Of course, it can’t hurt to look the part while you’re at it.  Decked out in the finest Italian delusions of grandeur, I prepared for the first run.

With a total of ten racers, we ran five people at a time (the track would start to get pretty crowded with many more than that.)  On my first run (a practice run,) I managed to get the second fastest lap out of the group  at 18.14 seconds.  Unfortunately, it was difficult to take photos of the actual racing due to reflections on the glass and the speed of the karts (as you can see above, everything is kind of a blur going by,) so there wasn’t much point in taking a lot of action photos.  The second run (the qualifying run) didn’t go so well for me, as I only managed an 18.91 for my fastest lap, which was well off the pace.  I suspect that I was trying too hard to keep the kart from sliding in the turns and ended up not using enough throttle as a result. 

This put me at the back of the field for the final run, where I stayed for pretty much the whole race.  With all the tight turns and narrow straightaways, there just isn’t a lot of opportunity to pass people in front of you, although I did manage to get in a pretty good run at Jared nonetheless.  In the end, even though I was in fifth place, I significantly lowered my best lap time in the race to a 17.15, which ended up being the third fastest lap time for the whole group of ten racers (for comparison, Terence got the best lap of the day at 16.95, followed by Brooks with a 17.09.  The second race heat (for the other group of racers) was somewhat marred by a couple of scoring glitches and several spinouts which slowed the pace significantly, but the heat I was in managed to get in a nice clean race.

The results ended up being about the same as those of just about any competitive event that happens in our family (Terence and Brooks beating everyone, me ending up somewhere well behind them)  but even so, the whole thing is more about having fun and limiting maniacal driving habits to a socially acceptable context anyway, even if I did find myself worried that I’d break the back end of my car loose on the 520 onramp while I was heading home…  That might turn out to be slightly less entertaining if it happened.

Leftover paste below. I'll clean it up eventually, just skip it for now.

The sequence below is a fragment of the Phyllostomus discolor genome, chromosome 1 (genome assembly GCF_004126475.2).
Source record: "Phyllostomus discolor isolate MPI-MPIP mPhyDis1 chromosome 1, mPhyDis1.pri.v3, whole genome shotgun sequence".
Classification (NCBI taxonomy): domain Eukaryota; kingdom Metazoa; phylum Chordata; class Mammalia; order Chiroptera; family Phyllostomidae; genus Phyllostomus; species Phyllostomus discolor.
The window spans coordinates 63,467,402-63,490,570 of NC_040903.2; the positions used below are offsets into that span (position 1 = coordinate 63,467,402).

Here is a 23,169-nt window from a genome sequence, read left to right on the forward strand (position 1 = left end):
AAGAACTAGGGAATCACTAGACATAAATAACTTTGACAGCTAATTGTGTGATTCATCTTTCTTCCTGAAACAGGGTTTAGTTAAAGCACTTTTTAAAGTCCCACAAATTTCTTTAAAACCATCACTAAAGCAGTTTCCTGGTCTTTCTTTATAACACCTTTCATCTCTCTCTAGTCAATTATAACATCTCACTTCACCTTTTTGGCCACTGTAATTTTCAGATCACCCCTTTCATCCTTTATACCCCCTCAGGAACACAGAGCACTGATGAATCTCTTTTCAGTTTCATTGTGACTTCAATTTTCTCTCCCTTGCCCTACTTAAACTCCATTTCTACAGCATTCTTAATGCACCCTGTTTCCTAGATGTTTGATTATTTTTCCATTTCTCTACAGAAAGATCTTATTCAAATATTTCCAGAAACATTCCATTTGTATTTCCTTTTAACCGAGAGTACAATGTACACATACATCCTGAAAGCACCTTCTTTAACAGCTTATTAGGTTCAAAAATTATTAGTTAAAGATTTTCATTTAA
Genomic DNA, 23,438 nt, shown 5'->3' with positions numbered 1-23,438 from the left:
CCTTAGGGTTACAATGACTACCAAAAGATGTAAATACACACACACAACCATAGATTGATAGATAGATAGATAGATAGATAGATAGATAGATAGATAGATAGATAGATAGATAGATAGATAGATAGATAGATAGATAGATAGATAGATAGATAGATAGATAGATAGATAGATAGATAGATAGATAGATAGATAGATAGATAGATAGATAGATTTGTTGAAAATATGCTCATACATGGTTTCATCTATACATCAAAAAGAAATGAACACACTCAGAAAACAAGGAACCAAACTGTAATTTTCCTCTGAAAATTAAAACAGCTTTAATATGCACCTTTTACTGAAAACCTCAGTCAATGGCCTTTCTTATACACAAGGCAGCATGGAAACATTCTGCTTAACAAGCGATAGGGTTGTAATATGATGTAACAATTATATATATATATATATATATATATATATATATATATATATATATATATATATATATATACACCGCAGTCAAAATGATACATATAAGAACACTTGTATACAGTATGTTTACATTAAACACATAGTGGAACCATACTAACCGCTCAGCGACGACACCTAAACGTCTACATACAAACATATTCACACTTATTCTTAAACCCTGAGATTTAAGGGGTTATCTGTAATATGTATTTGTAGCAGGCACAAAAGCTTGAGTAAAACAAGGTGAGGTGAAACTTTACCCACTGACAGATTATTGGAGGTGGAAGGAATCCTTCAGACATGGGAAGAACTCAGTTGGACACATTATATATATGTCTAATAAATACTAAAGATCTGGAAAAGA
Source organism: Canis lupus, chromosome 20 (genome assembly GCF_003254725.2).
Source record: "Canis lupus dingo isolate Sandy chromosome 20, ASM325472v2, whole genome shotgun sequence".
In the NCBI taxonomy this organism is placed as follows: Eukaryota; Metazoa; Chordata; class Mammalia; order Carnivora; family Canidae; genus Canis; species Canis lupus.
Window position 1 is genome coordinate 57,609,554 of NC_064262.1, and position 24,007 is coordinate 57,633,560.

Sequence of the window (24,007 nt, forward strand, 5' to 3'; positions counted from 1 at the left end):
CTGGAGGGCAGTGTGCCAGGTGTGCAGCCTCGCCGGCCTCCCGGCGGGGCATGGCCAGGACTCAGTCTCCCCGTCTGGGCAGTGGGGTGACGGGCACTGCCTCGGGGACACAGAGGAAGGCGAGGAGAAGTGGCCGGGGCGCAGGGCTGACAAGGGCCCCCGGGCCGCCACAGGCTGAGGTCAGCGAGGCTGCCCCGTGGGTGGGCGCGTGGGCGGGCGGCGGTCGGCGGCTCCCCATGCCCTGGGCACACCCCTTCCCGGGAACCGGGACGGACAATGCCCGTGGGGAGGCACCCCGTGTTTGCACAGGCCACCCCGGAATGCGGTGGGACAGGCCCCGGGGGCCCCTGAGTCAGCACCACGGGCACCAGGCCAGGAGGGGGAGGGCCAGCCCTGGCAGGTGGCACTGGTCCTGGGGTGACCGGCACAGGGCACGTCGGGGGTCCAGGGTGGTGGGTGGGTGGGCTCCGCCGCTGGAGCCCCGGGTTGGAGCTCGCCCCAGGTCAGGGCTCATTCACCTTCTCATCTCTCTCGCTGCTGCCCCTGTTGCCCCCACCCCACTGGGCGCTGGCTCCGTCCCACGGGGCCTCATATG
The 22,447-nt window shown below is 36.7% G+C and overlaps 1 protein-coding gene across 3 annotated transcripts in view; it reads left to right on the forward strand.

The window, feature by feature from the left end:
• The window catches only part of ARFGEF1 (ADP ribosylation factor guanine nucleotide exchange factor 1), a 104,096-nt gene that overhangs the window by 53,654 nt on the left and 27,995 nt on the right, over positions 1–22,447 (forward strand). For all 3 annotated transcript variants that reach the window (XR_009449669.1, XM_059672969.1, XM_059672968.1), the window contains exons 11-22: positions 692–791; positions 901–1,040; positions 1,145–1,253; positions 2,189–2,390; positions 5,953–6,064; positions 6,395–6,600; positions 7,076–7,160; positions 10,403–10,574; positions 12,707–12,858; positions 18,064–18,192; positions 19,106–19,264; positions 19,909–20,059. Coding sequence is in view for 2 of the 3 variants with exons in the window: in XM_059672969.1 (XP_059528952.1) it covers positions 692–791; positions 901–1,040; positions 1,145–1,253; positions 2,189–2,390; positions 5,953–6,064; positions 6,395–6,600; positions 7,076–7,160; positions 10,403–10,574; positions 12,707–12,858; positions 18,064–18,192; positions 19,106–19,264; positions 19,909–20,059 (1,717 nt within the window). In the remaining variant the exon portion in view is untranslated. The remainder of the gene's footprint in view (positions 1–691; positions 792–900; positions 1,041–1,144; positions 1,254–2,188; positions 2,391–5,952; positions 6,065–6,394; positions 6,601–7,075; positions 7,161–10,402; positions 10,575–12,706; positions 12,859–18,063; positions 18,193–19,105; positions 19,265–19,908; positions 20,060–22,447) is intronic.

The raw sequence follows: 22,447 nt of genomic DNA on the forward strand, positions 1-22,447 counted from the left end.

June 14, 2008

SHOCKER! Superman’s SECRET Secret Identity Revealed!

Filed under: Culture, Entertainment — Tags: — Brian Lutz @ 1:03 am

(Note:  This is a crosspost from buzz.mn, although those of you unfamiliar with that particular site probably won’t have a clue what’s going on here.  For a word of explanation, Lance Lawson was a (very) obscure comic that ran in a few papers back in the late Forties featuring a quick “solve it yourself” mystery that always seemed to result in someone murdering someone, lying transparently about it, and getting busted for their crimes all within four panels of the funny pages.  There was also some clue inside the comic that’s supposed to tell you why the perp is lying that you’re supposed to find, some of them easier than others.  A more thorough explanation and some examples can be found here, and “new” Lance Lawson strips extracted from the old microfiche can be found every Thursday over at the Buzz (a recent example can be found here.)  For those of you who still don’t get it, you can skip to the end for a bit of real-world context.)

In this day and age, Superman is one of the world’s iconic comic book superheroes, and in most modern societies not being familiar with Superman and his backstory would probably be the type of thing that might be indicative of subeterranean living accommodations. As a result, I’m sure that almost everyone (at least those of us who reside on Earth Prime anyway) are well aware of Superman’s secret identity as Clark Kent… Right? Not so fast.